Mail on Sunday silent on its 'source' over Brexit
- Credit: Getty Images
TIM WALKER on the furore over the Mail on Sunday's Brexit story, and a difference of opinion between Michael Gove and Sarah Vine over the scandal involving the Sky News broadcaster.
The Mail on Sunday's incendiary headline that stated "Merkel wants Britain 'to crawl across broken glass'" resulted in widespread condemnation as the EU-UK Brexit talks reached a critical point over the weekend.
The words were attributed to an unidentified "source" and a number of leading influencers on Twitter - among them the Dragon's Den star Deborah Meaden and the actor Eddie Marsan - challenged the newspaper to identify the individual who had allegedly told them this.
The paper refused to oblige and it turns out that Glen Owen, who had the lead byline on the story, has made something of a speciality of vivid unattributed quotes. Recent examples include, in a story about Carrie Symonds' "role" in the departure of Boris Johnson's aide Dominic Cummings, a "friend" saying: "You can smell it. It’s the end of days. It’s a story as old as time. The Mad Queen destroys the court."
Earlier, he had quoted a minister - also unidentified - saying of Rishi Sunak that he was "behaving as if he's PM already." There were unattributed quotes, too, in his story that suggested Jeremy Corbyn's "Marxist henchman" Seumas Milne had passed on the coronavirus to Johnson.
You may also want to watch:
In 2009, the Mail on Sunday had to retract a story based on an interview by Owen with the then Labour MP Frank Field in which he had ostensibly accused Ed Balls of using the issue of city academies to promote his own position in the party. "We accept that Mr Field made no such accusation in our interview; indeed, he was at pains to stress the opposite," the correction said.
The Mail on Sunday supported Remain in the EU referendum, but its stance changed after its editor Geordie Greig took over from Paul Dacre at the Daily Mail. The new Mail on Sunday editor Ted Verity found himself the only editor of a national title in the group to be answerable to Dacre, pictured, as editor-in-chief.
- 1 The biggest scandal may be that no rules were broken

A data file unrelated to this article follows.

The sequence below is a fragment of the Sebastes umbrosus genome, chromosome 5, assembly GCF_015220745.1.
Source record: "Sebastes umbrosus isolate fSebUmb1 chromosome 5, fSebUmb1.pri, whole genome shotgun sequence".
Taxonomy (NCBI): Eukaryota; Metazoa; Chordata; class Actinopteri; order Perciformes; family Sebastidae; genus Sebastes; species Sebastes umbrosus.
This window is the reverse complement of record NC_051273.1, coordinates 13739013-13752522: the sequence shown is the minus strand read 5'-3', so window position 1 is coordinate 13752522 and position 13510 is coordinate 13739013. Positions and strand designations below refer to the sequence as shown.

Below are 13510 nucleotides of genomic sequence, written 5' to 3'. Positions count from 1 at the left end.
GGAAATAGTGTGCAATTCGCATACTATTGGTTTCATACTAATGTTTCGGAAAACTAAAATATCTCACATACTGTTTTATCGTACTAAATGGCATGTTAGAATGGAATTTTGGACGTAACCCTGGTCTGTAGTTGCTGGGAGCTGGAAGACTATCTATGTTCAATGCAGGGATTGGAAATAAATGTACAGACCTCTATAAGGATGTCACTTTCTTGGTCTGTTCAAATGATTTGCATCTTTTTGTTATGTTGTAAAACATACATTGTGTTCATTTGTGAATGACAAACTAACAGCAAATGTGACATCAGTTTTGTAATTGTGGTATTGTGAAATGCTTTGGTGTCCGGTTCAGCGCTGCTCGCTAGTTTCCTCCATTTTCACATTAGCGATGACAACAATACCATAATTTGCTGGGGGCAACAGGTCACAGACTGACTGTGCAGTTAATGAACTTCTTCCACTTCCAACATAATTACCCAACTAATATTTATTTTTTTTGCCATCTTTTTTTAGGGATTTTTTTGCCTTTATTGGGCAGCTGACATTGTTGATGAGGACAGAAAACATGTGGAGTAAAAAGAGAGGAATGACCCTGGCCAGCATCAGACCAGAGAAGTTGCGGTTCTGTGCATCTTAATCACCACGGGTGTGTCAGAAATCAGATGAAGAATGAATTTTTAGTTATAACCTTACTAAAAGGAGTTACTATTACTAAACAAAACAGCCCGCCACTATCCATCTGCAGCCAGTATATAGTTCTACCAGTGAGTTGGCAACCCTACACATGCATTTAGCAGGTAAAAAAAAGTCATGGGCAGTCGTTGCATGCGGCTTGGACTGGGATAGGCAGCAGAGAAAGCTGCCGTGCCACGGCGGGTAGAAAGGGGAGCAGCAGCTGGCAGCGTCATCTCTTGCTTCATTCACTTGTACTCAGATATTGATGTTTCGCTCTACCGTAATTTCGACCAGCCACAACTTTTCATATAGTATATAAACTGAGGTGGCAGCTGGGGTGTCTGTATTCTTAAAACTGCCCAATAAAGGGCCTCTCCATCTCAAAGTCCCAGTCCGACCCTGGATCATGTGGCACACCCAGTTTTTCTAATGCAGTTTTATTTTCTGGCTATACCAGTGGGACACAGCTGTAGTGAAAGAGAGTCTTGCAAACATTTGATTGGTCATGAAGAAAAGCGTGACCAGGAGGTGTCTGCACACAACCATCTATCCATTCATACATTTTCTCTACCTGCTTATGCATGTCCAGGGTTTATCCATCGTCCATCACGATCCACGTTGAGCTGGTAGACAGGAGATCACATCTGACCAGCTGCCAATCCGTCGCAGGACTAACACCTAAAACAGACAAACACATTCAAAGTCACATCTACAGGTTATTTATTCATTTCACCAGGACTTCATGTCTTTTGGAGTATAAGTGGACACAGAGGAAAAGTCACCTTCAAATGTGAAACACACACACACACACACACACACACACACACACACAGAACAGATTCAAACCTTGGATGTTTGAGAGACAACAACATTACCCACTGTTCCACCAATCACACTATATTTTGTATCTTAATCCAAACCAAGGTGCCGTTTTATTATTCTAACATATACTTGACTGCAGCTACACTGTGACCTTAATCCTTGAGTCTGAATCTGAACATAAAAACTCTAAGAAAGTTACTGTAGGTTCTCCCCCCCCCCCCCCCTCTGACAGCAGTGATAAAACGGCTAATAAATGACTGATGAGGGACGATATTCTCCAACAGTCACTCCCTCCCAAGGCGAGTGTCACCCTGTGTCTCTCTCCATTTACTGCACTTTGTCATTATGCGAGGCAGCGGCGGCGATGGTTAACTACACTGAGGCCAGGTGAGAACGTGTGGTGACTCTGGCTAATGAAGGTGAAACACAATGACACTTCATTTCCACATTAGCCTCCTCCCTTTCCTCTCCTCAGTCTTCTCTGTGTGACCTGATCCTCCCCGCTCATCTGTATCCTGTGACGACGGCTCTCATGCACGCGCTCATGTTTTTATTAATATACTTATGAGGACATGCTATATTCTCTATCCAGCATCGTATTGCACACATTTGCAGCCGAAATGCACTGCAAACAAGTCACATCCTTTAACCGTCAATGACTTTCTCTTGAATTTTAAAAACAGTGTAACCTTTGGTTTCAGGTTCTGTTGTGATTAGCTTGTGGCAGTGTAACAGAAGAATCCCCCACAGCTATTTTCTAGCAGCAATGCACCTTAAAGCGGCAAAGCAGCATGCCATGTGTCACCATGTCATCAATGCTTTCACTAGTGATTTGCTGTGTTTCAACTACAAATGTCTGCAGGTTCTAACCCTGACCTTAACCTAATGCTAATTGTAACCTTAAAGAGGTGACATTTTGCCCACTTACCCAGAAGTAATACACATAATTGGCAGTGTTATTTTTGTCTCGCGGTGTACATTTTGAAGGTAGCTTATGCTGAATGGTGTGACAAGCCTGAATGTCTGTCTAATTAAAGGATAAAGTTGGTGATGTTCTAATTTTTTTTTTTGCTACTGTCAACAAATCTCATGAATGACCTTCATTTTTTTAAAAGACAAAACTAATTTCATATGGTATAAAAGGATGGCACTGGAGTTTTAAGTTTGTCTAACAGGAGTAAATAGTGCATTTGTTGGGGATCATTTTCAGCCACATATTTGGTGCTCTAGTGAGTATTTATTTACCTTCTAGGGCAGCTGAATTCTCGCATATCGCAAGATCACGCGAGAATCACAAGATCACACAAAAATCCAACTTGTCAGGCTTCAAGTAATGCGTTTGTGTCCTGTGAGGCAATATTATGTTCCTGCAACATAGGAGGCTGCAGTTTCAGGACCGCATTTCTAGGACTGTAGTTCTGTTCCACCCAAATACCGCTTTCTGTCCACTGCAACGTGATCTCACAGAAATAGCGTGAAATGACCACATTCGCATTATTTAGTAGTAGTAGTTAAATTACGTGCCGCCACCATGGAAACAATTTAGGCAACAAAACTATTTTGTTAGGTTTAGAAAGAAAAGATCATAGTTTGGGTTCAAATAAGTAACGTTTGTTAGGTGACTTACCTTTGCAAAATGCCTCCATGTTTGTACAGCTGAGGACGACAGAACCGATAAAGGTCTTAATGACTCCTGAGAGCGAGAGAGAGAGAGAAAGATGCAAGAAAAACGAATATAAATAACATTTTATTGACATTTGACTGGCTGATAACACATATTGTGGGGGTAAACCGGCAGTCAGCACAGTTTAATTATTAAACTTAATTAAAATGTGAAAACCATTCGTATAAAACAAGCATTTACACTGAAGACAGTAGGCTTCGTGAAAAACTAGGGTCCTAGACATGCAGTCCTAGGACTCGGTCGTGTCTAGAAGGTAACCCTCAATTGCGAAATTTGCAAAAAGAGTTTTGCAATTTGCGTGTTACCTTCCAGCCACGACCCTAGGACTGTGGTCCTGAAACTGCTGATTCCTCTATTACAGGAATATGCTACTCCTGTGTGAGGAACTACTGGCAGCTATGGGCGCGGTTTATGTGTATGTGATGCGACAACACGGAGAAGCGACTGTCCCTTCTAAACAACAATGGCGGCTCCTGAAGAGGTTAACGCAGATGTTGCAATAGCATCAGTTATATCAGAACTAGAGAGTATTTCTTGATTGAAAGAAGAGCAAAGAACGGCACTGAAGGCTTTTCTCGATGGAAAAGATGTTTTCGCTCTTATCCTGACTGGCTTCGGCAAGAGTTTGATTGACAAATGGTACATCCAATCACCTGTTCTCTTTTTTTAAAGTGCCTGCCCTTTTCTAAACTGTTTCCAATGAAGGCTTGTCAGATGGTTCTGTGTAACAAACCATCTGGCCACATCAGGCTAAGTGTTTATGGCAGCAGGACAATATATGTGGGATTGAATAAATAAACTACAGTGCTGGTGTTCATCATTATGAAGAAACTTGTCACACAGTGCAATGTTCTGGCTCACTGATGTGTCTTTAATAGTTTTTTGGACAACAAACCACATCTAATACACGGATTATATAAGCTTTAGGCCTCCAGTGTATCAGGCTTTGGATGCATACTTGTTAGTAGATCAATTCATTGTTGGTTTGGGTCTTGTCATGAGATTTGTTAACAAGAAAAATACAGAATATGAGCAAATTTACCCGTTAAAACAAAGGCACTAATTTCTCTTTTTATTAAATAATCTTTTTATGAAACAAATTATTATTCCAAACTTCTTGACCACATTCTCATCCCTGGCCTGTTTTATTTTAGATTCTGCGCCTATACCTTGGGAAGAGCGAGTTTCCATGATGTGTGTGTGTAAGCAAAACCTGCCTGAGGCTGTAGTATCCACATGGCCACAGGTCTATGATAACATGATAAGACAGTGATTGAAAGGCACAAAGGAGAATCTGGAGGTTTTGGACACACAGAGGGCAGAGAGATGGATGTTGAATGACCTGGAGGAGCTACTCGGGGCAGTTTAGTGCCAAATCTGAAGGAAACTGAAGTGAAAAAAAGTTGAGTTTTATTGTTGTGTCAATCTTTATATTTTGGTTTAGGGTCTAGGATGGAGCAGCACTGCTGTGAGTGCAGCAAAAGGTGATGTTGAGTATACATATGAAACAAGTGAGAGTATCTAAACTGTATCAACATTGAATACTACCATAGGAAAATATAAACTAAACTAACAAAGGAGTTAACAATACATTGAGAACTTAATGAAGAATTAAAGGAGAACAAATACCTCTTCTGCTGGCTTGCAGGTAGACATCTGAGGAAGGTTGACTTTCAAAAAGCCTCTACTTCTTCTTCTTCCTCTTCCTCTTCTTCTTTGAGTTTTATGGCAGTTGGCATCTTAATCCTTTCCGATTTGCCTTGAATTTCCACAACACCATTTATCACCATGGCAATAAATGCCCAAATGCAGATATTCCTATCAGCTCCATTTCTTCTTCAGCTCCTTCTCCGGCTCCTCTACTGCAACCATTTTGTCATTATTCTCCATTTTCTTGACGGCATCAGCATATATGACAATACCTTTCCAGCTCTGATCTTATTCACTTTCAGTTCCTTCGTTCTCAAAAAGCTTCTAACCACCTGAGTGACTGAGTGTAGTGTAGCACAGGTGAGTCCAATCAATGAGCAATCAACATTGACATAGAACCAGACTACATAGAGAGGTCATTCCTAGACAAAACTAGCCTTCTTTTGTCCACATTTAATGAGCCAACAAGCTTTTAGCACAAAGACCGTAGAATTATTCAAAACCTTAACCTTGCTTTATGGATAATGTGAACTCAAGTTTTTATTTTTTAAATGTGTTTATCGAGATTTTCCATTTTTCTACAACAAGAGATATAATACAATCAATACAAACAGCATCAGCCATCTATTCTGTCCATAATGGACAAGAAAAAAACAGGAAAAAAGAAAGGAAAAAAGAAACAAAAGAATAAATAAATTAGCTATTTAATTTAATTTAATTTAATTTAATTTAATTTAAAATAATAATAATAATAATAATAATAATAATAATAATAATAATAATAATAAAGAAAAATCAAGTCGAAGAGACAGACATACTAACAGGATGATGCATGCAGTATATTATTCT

- 2 A chapter is over for Britain, for good or ill
- 3 The deep-seated issues beneath Sofagate
- 4 Russell Kane: Why working class people like Boris Johnson
- 5 What's the appeal behind Line of Duty?
- 6 Welsh government takes Westminster to court over post-Brexit bill
- 7 BBC journalist admits being 'haunted' by fear broadcaster 'built up' Nigel Farage and UKIP
- 8 The only Brexit export boom is from UK businesses rushing to Europe
- 9 Alan Duncan should have spoken out sooner about Boris Johnson
- 10 Boris Johnson proposes saving United Kingdom with 'Project Love' plan
Paul Lashmar's investigation into the stupendous wealth of Richard Grosvenor Plunkett-Ernle-Erle-Drax has been keeping my former Observer colleague in shape. He tells me he first became interested in the Brexit-supporting Tory MP for South Dorset when he undertook an epic four-hour cycle ride around his entire 22 square mile estate during the summer heatwave.
What eventually made him nearly topple off his bike was the discovery that the family fortune had been based on slavery in the plantations of the West Indies. The MP still owns the sugar plantation on Barbados where his ancestors first used slaves. There are now mounting calls from the former Caribbean colonies for reparations.
"For Boris Johnson", wrote the Guardian journalist Marina Hyde, "lying is not second nature: it is nature."
This put me in mind of how Johnson had once advised me, when I was working at the Telegraph, to watch a film called Shattered Glass, which he told me "should be compulsory viewing in journalist-training schools." I was amused to find it was about Stephen Glass, who wrote vivid and highly entertaining pieces for the American magazine The New Republic. They were later found to have been made up.
Few journalists seem to know Michael Gove as well as Tim Shipman of the Sunday Times. Over the weekend, he disclosed that the minister is "under huge personal stress".
Unusually, Gove hasn't been receiving the unqualified support of Sarah Vine, the Daily Mail columnist, who is also his nearest and dearest. There is certainly divergence on the issue of how to curb the spread of the coronavirus. Vine has talked about how tired she is of the "lockdown stasi" and felt Sky News had "over-reacted" when it suspended Kay Burley, pictured, for recently breaking the rules. Gove, by contrast, is a hardliner, saying the virus must be kept in check by strictly-enforced tiers as otherwise hospitals could be "overwhelmed".
In a recent column, Vine wrote of "a tiresome break-up in which one party refuses to accept that the other has reached the end of the line". Happily, at least so far as she and her husband are concerned, she was only referring to the UK's relationship with the EU.
Become a Supporter
The New European is proud of its journalism and we hope you are proud of it too. We believe our voice is important - both in representing the pro-EU perspective and also to help rebalance the right wing extremes of much of the UK national press. If you value what we are doing, you can help us by making a contribution to the cost of our journalism.